Leaders: Abbots of Buddhist monasteries are accepted as religious leaders and teachers. Lamas, such as the Dalai Lama, are thought of as reincarnations of former leaders and treated with great respect.

Key beliefs: The Buddha taught Four Noble Truths, Five Moral Precepts and an Eightfold Path to Enlightenment. He taught that natural suffering happens to everyone. People cause other suffering for themselves through desire. Non-attachment to worldy things ends desire, thus ending suffering.

Nirvana, karma and rebirth: Buddhist believe that the ultimate goal of life is to reach the state of being which they call nirvana, in which the person becomes at one with the universe. They believe we are all trapped on the whell of life, being reborn many times, using each life as an opportunity to achieve nirvana.

Three refuges: "I take refuge in Buddha." (The Enlightened One)
"I take refuge in Dharma." (Buddhist Teaching)
"I take refuge in Sangha." (Buddhist community)

Mandala: The Mandala, or wheel of life, is a symbol of the Eightfold Path to Enlightenment, and reminds Buddhist they are trapped in the cycle of birth, death and rebirth until they reach nirvana.

Tripitaka: The Tripitaka, or Three Baskets, are Buddhist holy books written in Sir Lanka in 30 BCE.
Visaya Pitaka - a code of ethics to be followed by monks
Sutra Pitaka - the Buddha's teachings
Abbadharma Pitaka - teachings about the way we look at the world

Quotation from the Dalai Lama
"Today was are so interdependent, so closely interconnected that without a sense of universal responsibility, a feeling of universal brotherhood, and sisterhood, and belief that we are all part of one human family, we cannot hope to overcome the damage to our existence - let alone bring peace and happiness."

• more Religions of the World, poster series

Small Buddha Statue in Cliff (Since Destroyed by the Taliban), Bamiyan, Afghanistan, Photographic Print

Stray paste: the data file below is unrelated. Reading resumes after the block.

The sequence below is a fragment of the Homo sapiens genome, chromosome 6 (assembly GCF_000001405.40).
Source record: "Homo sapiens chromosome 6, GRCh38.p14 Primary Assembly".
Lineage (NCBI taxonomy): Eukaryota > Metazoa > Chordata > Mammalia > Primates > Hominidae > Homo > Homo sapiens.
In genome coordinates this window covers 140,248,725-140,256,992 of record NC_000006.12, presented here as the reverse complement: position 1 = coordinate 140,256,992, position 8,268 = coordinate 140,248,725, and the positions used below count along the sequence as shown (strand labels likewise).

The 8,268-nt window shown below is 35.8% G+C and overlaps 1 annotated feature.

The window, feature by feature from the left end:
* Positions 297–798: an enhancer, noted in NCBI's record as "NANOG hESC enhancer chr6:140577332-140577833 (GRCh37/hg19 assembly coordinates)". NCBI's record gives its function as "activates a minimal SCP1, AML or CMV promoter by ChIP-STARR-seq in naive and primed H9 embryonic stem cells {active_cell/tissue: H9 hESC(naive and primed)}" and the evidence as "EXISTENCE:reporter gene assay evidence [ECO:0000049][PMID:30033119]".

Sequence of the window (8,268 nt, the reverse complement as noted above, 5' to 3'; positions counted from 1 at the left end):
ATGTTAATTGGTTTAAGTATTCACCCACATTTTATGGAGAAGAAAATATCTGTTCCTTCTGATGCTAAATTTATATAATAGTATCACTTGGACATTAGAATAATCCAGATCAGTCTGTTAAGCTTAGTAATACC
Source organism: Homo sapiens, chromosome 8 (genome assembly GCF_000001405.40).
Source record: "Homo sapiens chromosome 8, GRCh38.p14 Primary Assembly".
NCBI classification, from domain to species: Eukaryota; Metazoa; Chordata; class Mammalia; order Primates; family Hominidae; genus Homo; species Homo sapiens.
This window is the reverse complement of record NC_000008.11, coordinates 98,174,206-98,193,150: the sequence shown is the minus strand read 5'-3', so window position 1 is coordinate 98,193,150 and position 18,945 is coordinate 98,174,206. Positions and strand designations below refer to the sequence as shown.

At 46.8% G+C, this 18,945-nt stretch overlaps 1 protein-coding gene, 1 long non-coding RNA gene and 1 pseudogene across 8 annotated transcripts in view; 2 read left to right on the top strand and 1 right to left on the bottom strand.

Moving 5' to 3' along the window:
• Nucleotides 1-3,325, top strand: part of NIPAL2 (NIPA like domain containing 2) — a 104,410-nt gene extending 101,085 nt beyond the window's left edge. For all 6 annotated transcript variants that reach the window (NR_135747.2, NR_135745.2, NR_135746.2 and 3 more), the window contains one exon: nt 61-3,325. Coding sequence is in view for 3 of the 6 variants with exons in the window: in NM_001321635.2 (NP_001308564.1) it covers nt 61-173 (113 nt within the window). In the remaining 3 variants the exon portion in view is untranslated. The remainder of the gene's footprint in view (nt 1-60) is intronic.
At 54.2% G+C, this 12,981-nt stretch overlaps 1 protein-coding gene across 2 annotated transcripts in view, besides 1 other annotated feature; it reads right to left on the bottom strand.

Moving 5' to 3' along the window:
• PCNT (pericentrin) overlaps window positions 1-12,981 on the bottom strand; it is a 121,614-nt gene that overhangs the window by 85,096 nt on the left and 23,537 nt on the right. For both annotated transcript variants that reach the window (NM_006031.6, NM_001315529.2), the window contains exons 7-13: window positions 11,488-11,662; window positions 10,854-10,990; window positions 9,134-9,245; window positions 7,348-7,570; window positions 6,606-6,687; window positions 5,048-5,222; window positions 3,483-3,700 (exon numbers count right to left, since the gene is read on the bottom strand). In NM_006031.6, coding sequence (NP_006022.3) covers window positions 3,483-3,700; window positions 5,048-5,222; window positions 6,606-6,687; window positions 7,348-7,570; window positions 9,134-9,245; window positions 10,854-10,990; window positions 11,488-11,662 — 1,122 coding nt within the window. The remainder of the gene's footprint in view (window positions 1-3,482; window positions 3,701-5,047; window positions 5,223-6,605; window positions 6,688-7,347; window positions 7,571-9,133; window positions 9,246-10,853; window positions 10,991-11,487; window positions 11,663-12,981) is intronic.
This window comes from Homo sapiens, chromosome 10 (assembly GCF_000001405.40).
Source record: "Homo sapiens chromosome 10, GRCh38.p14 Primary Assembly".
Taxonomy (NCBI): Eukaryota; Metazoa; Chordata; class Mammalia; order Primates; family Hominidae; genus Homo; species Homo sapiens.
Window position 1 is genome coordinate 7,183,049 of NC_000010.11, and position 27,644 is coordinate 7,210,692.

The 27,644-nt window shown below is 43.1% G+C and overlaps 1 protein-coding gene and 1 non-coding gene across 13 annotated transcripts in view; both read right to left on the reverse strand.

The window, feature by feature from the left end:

Small Buddha Statue in Cliff (Since Destroyed by the Taliban), Bamiyan, Afghanistan,
Photographic Print

Reclining Buddha
of Wat Pho,
Bangkok, Thailand,
Photographic Print
Reclining Buddha
of Wat Pho,
Bangkok, Thailand,
Photographic Print

The Hand and Head of the Great Buddha of Leshan, Sichuan Province, China, Photographic Print
The Hand and Head of the Great Buddha of Leshan, Sichuan Province, China,
Photographic Print

The Great Buddha of Kamakura, Kamakura, Japan, Photographic Print
The Great Buddha
of Kamakura,
Kamakura, Japan,
Photographic Print

• more Japan posters

Buddha Seated on a Lotus Flower, Giclee Print
Buddha Seated
on a Lotus Flower,
Giclee Print

The lotus flower, an aquatic perennial plant, is an important symbol in Buddhism and Hinduism.

The flower emerges from the mud to seemingly float on top of the water, symbolizes purity of the body, speech, and mind above worldly attachment and desire. The seeds of lotus are viable for years: the oldest recorded lotus germination are from seeds 1300 years old that were recovered from a dry lakebed in northeastern China.

According to legend, Gautama Buddha was born with the ability to walk, and lotus flowers bloomed everywhere he stepped.

The Sanskrit the word for lotus is padma.

Sand Mandala, Photographic Print
Sand Mandala,
Photographic Print

The creation and destruction of a mandala made from colored sand is a Tibetan Buddhist tradition symbolizing the doctrinal belief in the transitory nature of material life.

The “value” of the mandala is in the meditation of the experience of creation and destruction as the sand of the object is easily swept to the center and scattered to the nearest body of water or the four winds at the end of the ceremony.

Create Your Own Sand Mandala: For Meditation, Healing, and Prayer [Box set]

Parinirvana and the Death of Buddha, from The Life of Buddha Sakyamuni. Giclee Print
Parinirvana and the Death of Buddha, from the Life of Buddha Sakyamuni,
Giclee Print

Parinirvana, the final nirvana, is understood to be within reach only upon the death of the body of those who has attained complete awakening (bodhi) and is the ultimate goal of Buddhist practice.

Siddhartha Guatama is also known as Sakyamuni, as he was prince and sage of the Shakyas, a network of independent tribes near the foothills of the Himalayas.

I Have Arrived, Thich Nhat Hanh Poster
I Have Arrived, Thich Nhat Hanh Poster

I Have Arrived,
Thich Nhat Hanh
b. 10-11-1926; Vietnam

Thich Nhat Hanh is Buddhist monk, teacher, author, poet and peace activist.

"I have arrived - I am home, my destination is in each step."
Thich Nhat Nanh

Principles of Humanity - Harmony poster

Lion Capital from the Pillar of Emperor Ashoka, 273-236 BC, Giclee Print
Lion Capital from the
Pillar of Emperor Ashoka, 273-236 BC, Giclee Print

Emperor Ashoka
b. 304 BCE, Close to 7th Aug
d. 232 BCE; Pataliputra, Patna, India

Ashoka embraced Buddhism after witnessing the destruction and mass deaths he caused in wars of conquest. He spread Buddhism across Asia and established monuments marking several significant sites in the life of Gautama Buddha. He is considered just after Gautama in the history of Buddhism.

Ashoka is known today as a devotee of ahimsa (nonviolence), love, truth, tolerance, vegetarianism, and a philanthropic administrator.

Buddhism Posters pg 2